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Ungritted roads left "like ice-rink" as snow and ice wreak havoc

By Gloucestershire Echo  |  Posted: January 21, 2013

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TREACHEROUSLY icy road surfaces in Cheltenham have raised fears the town is being left behind in the county's ongoing gritting operation.

Dozens of residential streets and minor roads in the town were left out by the gritters during the weekend's snowfall, making them perilously difficult to pass for motorists and pedestrians.

Highways chiefs said they are doing their best to cope with the onslaught from the wintry conditions, with all major routes gritted. But, with the big freeze set to last all week, residents said the town's smaller roads needed urgent attention.

Kate Skelton, 30, from Montpellier, suffered a badly bruised coccyx when she slipped on ice while walking down Montpellier Street.

"It was extremely dangerous," she said.

"There was nowhere to walk safely as there was hard ice on both the road and the pavement.

"It was really painful and I'm sure there will be some bruising as a result. It makes me think about how on earth elderly people can get around. It's just so uncertain underfoot, it's like walking on an ice rink.

"With the state of the roads as they are I'm sure a lot of people just want to stay at home."

Jo Bailey, chairwoman of Cheltenham Senior Citizens' Welfare Association, said ungritted roads on some of the town's estates were a hazard for the over-70s.

"Most of my members just won't go outside in these kind of conditions," she said. "It's not worth it. It's so difficult to walk without falling over and they would risk being in plaster for weeks – not to mention the shock.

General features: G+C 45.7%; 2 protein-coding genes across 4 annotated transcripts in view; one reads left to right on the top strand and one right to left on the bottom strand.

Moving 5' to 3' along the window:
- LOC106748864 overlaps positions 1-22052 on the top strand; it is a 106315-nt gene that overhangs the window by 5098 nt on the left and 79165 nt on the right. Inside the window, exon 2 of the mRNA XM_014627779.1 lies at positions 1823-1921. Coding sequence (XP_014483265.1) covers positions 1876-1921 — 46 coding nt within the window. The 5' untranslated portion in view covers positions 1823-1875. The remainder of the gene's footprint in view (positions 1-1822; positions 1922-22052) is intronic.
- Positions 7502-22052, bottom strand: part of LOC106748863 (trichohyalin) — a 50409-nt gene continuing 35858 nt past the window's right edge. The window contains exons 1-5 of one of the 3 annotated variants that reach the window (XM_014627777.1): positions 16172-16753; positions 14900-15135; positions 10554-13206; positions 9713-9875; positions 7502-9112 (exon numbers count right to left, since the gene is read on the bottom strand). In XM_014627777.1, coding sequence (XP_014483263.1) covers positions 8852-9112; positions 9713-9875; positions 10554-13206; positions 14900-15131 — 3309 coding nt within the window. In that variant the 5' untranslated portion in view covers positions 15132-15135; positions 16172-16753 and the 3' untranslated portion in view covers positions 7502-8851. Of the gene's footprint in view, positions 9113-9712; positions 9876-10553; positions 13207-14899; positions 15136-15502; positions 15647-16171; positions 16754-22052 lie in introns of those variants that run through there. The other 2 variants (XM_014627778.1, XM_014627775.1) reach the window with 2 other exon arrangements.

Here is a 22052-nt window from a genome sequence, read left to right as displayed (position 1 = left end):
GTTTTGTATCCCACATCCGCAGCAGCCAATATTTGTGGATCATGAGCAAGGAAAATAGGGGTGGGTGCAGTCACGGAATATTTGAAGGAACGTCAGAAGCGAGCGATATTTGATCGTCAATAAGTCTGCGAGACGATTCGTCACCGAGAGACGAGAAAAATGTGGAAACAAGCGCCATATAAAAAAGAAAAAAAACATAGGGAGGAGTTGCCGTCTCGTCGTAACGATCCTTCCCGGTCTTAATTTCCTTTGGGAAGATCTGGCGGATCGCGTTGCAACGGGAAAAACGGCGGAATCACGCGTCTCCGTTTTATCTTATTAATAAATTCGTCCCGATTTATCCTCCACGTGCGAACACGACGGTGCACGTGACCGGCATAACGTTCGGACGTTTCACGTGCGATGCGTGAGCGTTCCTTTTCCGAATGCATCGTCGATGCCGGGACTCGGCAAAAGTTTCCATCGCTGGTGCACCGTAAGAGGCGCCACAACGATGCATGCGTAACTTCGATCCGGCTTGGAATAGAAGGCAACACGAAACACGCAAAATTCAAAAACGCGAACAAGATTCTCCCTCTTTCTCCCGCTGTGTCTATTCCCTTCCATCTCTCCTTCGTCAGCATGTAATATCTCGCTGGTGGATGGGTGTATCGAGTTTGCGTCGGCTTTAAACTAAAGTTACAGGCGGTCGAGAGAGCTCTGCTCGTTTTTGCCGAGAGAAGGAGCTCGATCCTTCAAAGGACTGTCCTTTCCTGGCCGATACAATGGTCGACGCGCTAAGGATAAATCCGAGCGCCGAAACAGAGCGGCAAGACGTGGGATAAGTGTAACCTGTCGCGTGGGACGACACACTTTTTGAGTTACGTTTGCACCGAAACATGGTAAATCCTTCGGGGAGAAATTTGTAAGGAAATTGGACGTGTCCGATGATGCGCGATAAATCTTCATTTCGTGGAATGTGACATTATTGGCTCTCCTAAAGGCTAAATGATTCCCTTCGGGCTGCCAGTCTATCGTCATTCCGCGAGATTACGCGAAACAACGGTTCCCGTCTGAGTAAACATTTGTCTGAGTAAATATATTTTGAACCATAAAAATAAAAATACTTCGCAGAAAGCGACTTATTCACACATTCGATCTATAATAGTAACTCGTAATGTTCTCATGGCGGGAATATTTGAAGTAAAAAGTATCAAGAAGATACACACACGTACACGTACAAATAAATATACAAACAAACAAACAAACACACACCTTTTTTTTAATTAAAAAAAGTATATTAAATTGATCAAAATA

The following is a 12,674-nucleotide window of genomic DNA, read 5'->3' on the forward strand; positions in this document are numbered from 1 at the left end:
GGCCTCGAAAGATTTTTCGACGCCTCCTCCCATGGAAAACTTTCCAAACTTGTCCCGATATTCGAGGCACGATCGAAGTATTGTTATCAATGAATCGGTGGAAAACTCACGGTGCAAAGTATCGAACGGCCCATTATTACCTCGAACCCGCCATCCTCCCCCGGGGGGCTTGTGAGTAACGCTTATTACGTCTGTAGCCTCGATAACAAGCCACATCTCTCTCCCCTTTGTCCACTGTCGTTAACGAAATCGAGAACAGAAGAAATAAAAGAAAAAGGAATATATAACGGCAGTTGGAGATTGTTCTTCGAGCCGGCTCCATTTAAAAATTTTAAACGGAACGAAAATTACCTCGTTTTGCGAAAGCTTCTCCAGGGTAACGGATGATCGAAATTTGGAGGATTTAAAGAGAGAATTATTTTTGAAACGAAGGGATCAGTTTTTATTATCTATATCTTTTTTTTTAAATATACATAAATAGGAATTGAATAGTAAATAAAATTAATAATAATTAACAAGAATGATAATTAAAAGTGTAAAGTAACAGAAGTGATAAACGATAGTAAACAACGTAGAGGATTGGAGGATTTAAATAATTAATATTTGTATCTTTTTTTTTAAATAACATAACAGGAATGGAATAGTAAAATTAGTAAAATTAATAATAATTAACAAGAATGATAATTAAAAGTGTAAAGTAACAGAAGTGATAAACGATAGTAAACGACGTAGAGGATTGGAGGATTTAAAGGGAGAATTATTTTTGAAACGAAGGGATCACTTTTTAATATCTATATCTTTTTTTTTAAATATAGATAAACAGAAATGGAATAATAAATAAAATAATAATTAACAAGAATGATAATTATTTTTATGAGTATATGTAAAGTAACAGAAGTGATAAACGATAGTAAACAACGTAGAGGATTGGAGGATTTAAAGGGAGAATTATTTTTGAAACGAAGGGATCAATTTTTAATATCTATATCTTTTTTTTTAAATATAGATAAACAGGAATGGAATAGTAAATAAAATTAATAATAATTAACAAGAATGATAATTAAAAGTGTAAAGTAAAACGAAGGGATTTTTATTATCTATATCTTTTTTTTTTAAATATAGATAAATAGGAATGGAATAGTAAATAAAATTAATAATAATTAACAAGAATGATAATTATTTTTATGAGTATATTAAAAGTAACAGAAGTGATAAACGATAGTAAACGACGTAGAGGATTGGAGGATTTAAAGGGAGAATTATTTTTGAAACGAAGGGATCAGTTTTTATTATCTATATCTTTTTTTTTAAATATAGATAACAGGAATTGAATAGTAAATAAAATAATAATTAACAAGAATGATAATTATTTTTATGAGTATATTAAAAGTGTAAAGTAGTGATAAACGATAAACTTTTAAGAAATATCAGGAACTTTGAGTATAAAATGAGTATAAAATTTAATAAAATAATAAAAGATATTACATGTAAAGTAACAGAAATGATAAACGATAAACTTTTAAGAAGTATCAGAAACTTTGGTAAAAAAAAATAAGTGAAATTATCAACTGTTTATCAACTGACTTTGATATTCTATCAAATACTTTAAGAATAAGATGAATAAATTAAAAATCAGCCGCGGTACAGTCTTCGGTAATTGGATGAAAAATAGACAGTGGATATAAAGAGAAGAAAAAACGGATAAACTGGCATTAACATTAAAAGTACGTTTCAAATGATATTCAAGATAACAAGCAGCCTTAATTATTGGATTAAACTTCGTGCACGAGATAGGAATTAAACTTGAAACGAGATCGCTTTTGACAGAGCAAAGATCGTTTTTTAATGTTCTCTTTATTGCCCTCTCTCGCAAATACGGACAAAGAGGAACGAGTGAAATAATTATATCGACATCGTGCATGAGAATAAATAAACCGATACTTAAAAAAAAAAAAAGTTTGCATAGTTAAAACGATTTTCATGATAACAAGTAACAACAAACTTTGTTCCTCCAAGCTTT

"I know they grit the major routes but roads on Cheltenham's estates don't get the same attention.

"If you want to go out, those are the ones you have to get past first so it's not much good to most elderly people."

Cheltenham MP Martin Horwood said he was aware the town had been left behind other parts of Gloucestershire in the past – with gritting teams failing to prioritise its routes. However this time round, he said, he was keen to ensure it was not the case.

"This time I do think the county council seems to be doing a better job at keeping on top things," he said. "But it's important they continue to monitor the situation because our roads are some of the most heavily used in the county."

Gloucestershire County Council said Cheltenham was given exactly the same proportion of gritting resources as the rest of the county.

The authority said it is continuing to treat key routes and secondary roads with more snow expected today.

Rural

Ploughs are on standby to tackle snow and ice in rural areas and parish councils have been given access to grit bins to make minor routes passable for pedestrians.

John Kay, area highways manager, said: "We would still urge residents to take care when travelling, especially on higher ground.

"We are constantly being updated by the Met Office and are prepared to adapt our plans accordingly."

More snow flurries are expected today with temperatures hovering around the freezing mark. Several schools in the county will be closed, including Queen Margaret Primary School in Tewkesbury.

The cold snap looks set to stay throughout the week, with the mercury dropping to -5°C in parts of Gloucestershire by Thursday night.

Weather expert Ian Thomas said: "There may be some thawing during the week, but not much give.

"People should still expect snow and ice on the roads and pavements and take care when walking about.

"There is a hint of some milder weather for Saturday."

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29 comments

  • tishwash  |  January 22 2013, 6:04PM